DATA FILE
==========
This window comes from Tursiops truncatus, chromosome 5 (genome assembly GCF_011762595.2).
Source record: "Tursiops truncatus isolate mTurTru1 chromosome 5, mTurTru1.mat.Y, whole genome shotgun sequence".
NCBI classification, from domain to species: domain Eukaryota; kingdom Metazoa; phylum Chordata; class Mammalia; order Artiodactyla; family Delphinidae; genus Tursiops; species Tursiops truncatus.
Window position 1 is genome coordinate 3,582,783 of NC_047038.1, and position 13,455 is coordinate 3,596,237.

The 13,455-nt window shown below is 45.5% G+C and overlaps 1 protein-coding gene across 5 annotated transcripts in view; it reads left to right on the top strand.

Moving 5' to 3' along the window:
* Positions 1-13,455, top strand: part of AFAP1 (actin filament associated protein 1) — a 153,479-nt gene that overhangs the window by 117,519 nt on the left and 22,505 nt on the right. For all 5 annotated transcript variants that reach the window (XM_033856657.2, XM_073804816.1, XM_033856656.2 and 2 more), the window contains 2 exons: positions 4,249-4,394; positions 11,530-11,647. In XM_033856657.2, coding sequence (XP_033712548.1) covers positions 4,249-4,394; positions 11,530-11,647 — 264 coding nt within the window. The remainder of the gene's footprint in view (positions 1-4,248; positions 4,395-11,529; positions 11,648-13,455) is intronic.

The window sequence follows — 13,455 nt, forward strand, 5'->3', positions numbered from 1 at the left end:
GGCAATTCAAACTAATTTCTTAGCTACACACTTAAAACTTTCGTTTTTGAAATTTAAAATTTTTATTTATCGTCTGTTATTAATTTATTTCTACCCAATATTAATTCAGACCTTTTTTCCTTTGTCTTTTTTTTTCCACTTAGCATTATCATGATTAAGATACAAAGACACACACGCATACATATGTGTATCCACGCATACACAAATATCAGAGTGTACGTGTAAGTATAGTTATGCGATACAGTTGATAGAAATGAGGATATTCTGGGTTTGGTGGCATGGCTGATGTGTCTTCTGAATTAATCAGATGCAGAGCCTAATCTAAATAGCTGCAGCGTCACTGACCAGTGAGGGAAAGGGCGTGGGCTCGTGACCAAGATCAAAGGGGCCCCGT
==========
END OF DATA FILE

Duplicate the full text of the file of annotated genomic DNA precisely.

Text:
This window comes from Tursiops truncatus, chromosome 5 (genome assembly GCF_011762595.2).
Source record: "Tursiops truncatus isolate mTurTru1 chromosome 5, mTurTru1.mat.Y, whole genome shotgun sequence".
NCBI classification, from domain to species: domain Eukaryota; kingdom Metazoa; phylum Chordata; class Mammalia; order Artiodactyla; family Delphinidae; genus Tursiops; species Tursiops truncatus.
Window position 1 is genome coordinate 3,582,783 of NC_047038.1, and position 13,455 is coordinate 3,596,237.

The 13,455-nt window shown below is 45.5% G+C and overlaps 1 protein-coding gene across 5 annotated transcripts in view; it reads left to right on the top strand.

Moving 5' to 3' along the window:
* Positions 1-13,455, top strand: part of AFAP1 (actin filament associated protein 1) — a 153,479-nt gene that overhangs the window by 117,519 nt on the left and 22,505 nt on the right. For all 5 annotated transcript variants that reach the window (XM_033856657.2, XM_073804816.1, XM_033856656.2 and 2 more), the window contains 2 exons: positions 4,249-4,394; positions 11,530-11,647. In XM_033856657.2, coding sequence (XP_033712548.1) covers positions 4,249-4,394; positions 11,530-11,647 — 264 coding nt within the window. The remainder of the gene's footprint in view (positions 1-4,248; positions 4,395-11,529; positions 11,648-13,455) is intronic.

The window sequence follows — 13,455 nt, forward strand, 5'->3', positions numbered from 1 at the left end:
GGCAATTCAAACTAATTTCTTAGCTACACACTTAAAACTTTCGTTTTTGAAATTTAAAATTTTTATTTATCGTCTGTTATTAATTTATTTCTACCCAATATTAATTCAGACCTTTTTTCCTTTGTCTTTTTTTTTCCACTTAGCATTATCATGATTAAGATACAAAGACACACACGCATACATATGTGTATCCACGCATACACAAATATCAGAGTGTACGTGTAAGTATAGTTATGCGATACAGTTGATAGAAATGAGGATATTCTGGGTTTGGTGGCATGGCTGATGTGTCTTCTGAATTAATCAGATGCAGAGCCTAATCTAAATAGCTGCAGCGTCACTGACCAGTGAGGGAAAGGGCGTGGGCTCGTGACCAAGATCAAAGGGGCCCCGT